In Ontario, maple syrup produces ensure that the sugar density does not measure less than 66.5%. At the other end of the spectrum, if the sugar density measures an amount greater than 70%, then crystallization will occur. The amount of crystallization that occurs within the syrup will be proportionate to the percentage amount of finished syrup above the 70% level. The higher the final density count, the more crystallization will occur in the syrup.

 

Danbrie farms then filters out sugars niters (sugar sand) from the syrup through a filter press. The composition of sugar sand occurs during the boiling process and is composed of calcium and magnesium salts of malic acid. It is then transferred to a hot water jacket canner. With the aid of this equipment, each container (plastic or glass) of maple syrup products is hot packed with syrup at 185 to 188 degrees Fahrenheit. Hot packing prevents the development of bacteria, yeast or mold when packaging syrup.

 

We distribute three of the most popular grades of Maple syrup in various sized containers. We also produce an array of value added condiments/jams and jellies using maple syrup as the main ingredient. Every run of sap produces different tasting syrup and by blending different batches of maple syrup produced at different times of the season. Danbrie has the ability to control the results of the final blend. We will only blend the best runs.

 

Danbrie Farms takes great pride to ensure the perfect syrup. Our customers continue to come back again and again and tell us that our maple syrup is the best that they have ever tasted.

 

 

 

 

 

The Danbrie Difference

 

Danbrie Farms harvests sap from a maple woodlot that sits at the top of the Niagara Escarpment, which is made of limestone, and its composition is chiefly calcite. Tree roots penetrate the limestone and result in maple syrup that has a flavour that is unique to this area.

 

We use state of the art equipment to extract and process the sap, and boil it down into maple syrup.

 

This process involves:

  • drilling or tapping a 5/16 inch diameter hole 1-1/4” deep into each tree and inserting a 5/16plastic spout. The narrower the hole, the quicker the tree is able to recover from the wound by way of compartmentalization. The key is not to re-drill into the diamond shaped area surrounding the hole that has compartmentalized. Therefore every year we re-tap the tree in a new location.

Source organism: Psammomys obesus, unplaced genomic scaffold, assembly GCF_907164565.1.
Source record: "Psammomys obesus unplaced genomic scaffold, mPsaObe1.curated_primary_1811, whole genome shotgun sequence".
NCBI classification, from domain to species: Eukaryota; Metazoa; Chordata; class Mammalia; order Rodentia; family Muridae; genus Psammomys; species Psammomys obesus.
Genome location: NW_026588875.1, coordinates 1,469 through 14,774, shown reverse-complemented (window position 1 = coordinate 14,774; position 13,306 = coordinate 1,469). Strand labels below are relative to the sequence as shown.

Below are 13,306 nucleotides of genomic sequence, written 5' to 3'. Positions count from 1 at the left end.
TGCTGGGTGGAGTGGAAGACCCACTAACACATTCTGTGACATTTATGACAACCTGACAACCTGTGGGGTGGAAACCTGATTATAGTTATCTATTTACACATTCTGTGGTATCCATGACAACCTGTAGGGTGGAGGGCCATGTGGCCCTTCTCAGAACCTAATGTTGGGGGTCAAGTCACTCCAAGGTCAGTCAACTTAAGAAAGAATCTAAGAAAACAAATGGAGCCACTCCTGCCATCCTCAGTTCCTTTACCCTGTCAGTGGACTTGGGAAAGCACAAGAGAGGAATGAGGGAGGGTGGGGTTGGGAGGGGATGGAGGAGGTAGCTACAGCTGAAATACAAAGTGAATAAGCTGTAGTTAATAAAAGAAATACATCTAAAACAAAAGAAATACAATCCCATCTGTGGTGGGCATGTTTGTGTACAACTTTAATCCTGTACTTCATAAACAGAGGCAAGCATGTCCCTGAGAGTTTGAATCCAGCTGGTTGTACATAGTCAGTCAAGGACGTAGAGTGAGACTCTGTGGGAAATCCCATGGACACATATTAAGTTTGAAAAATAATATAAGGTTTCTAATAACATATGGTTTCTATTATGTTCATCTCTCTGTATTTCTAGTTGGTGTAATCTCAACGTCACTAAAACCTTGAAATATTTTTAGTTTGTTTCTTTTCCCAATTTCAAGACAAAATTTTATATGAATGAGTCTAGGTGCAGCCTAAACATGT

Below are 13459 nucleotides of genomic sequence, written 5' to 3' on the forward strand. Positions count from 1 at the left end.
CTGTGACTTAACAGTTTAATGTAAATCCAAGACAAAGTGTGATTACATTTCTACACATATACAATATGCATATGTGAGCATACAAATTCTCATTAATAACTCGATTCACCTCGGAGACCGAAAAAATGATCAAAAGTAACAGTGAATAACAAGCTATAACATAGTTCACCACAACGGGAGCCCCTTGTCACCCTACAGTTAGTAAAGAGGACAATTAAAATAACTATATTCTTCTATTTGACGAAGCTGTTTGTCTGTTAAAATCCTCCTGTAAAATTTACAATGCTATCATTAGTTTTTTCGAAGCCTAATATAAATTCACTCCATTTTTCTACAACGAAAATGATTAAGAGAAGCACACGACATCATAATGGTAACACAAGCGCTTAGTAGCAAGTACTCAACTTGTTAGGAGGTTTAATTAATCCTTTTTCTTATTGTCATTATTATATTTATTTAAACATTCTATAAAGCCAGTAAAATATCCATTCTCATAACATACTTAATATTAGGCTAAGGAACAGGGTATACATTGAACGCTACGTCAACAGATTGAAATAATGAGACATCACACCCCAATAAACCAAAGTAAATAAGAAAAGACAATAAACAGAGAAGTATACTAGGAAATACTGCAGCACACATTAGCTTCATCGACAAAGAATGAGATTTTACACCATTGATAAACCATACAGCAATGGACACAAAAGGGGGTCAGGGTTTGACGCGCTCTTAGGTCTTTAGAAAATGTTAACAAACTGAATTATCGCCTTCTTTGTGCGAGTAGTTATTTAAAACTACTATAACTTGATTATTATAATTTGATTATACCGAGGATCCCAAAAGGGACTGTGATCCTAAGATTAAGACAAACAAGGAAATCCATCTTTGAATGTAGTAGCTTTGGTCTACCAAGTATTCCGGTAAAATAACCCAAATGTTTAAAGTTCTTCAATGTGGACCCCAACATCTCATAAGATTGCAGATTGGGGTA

• connecting spouts into 5/16, 1/2", 3/4" and 1” plastic tubing that carry the sap into holding tanks located at the pump house. Although we employ a vacuum system that assists in the extraction of sap when atmospheric barometric pressure is high, gravity is required when collecting sap using a tubing system and the back of our property happens to be the lowest point above sea level on the property.
  • pumping the sap 2600 feet to the sugarhouse located at the front of the property. The 1 foot pump lines hold 90 gallons of sap and transfer it at a rate of 1 gallon every 5 seconds.
  • the concentration process begins once the sap is at the sugarhouse. It enters a semi R.O. unit that starts the process. The sap, which measures roughly 2% sugar density (content) is concentrated/boiled to approximately 67 to 68% sugar content to transform it into maple syrup. The sap density rises from 2 to 9% when running through our semi R.O. machine. It leaves the R.O. and enters the evaporator at roughly 9% sugar content.
  • the sap evaporates as it run through the evaporator when boiling and evaporating steam (condensation), and it thickens as it enters a series of chambers. It then enters the first pan (Flue pan) at 9% sugar content, and exits the second pan (syrup pan) at the other end of the evaporator at 67-68% sugar content (finished maple syrup).
 
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